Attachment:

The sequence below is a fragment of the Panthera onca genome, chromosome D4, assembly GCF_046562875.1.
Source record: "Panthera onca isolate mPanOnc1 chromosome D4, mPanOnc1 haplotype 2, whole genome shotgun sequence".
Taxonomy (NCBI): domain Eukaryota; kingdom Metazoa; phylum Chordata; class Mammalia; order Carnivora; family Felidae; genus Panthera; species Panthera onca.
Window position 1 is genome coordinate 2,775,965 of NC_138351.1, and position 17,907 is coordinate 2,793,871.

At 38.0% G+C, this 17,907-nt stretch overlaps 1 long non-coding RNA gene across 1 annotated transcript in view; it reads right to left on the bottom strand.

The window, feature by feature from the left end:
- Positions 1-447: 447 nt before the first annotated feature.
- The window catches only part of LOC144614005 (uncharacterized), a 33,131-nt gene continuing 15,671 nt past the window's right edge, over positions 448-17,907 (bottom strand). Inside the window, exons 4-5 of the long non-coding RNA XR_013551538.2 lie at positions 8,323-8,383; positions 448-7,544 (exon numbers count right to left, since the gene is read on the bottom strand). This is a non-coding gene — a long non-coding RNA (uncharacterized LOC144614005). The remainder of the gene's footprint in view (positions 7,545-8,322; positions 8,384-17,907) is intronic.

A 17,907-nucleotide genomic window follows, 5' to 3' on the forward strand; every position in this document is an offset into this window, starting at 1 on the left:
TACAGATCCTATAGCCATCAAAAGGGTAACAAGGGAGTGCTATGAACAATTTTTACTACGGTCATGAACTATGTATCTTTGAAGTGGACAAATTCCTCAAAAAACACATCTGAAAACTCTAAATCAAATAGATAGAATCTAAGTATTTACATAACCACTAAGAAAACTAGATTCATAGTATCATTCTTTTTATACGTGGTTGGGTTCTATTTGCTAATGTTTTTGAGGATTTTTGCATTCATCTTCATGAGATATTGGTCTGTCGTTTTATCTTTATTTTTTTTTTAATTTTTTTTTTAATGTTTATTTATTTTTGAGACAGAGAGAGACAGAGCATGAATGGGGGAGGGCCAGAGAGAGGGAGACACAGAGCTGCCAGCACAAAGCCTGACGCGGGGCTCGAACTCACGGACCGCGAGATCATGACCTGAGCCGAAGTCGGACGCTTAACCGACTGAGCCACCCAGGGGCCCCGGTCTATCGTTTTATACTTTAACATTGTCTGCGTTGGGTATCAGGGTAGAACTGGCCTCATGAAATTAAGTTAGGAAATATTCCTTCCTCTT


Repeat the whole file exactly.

The sequence below is a fragment of the Panthera onca genome, chromosome D4, assembly GCF_046562875.1.
Source record: "Panthera onca isolate mPanOnc1 chromosome D4, mPanOnc1 haplotype 2, whole genome shotgun sequence".
Taxonomy (NCBI): domain Eukaryota; kingdom Metazoa; phylum Chordata; class Mammalia; order Carnivora; family Felidae; genus Panthera; species Panthera onca.
Window position 1 is genome coordinate 2,775,965 of NC_138351.1, and position 17,907 is coordinate 2,793,871.

At 38.0% G+C, this 17,907-nt stretch overlaps 1 long non-coding RNA gene across 1 annotated transcript in view; it reads right to left on the bottom strand.

The window, feature by feature from the left end:
- Positions 1-447: 447 nt before the first annotated feature.
- The window catches only part of LOC144614005 (uncharacterized), a 33,131-nt gene continuing 15,671 nt past the window's right edge, over positions 448-17,907 (bottom strand). Inside the window, exons 4-5 of the long non-coding RNA XR_013551538.2 lie at positions 8,323-8,383; positions 448-7,544 (exon numbers count right to left, since the gene is read on the bottom strand). This is a non-coding gene — a long non-coding RNA (uncharacterized LOC144614005). The remainder of the gene's footprint in view (positions 7,545-8,322; positions 8,384-17,907) is intronic.

A 17,907-nucleotide genomic window follows, 5' to 3' on the forward strand; every position in this document is an offset into this window, starting at 1 on the left:
TACAGATCCTATAGCCATCAAAAGGGTAACAAGGGAGTGCTATGAACAATTTTTACTACGGTCATGAACTATGTATCTTTGAAGTGGACAAATTCCTCAAAAAACACATCTGAAAACTCTAAATCAAATAGATAGAATCTAAGTATTTACATAACCACTAAGAAAACTAGATTCATAGTATCATTCTTTTTATACGTGGTTGGGTTCTATTTGCTAATGTTTTTGAGGATTTTTGCATTCATCTTCATGAGATATTGGTCTGTCGTTTTATCTTTATTTTTTTTTTAATTTTTTTTTTAATGTTTATTTATTTTTGAGACAGAGAGAGACAGAGCATGAATGGGGGAGGGCCAGAGAGAGGGAGACACAGAGCTGCCAGCACAAAGCCTGACGCGGGGCTCGAACTCACGGACCGCGAGATCATGACCTGAGCCGAAGTCGGACGCTTAACCGACTGAGCCACCCAGGGGCCCCGGTCTATCGTTTTATACTTTAACATTGTCTGCGTTGGGTATCAGGGTAGAACTGGCCTCATGAAATTAAGTTAGGAAATATTCCTTCCTCTT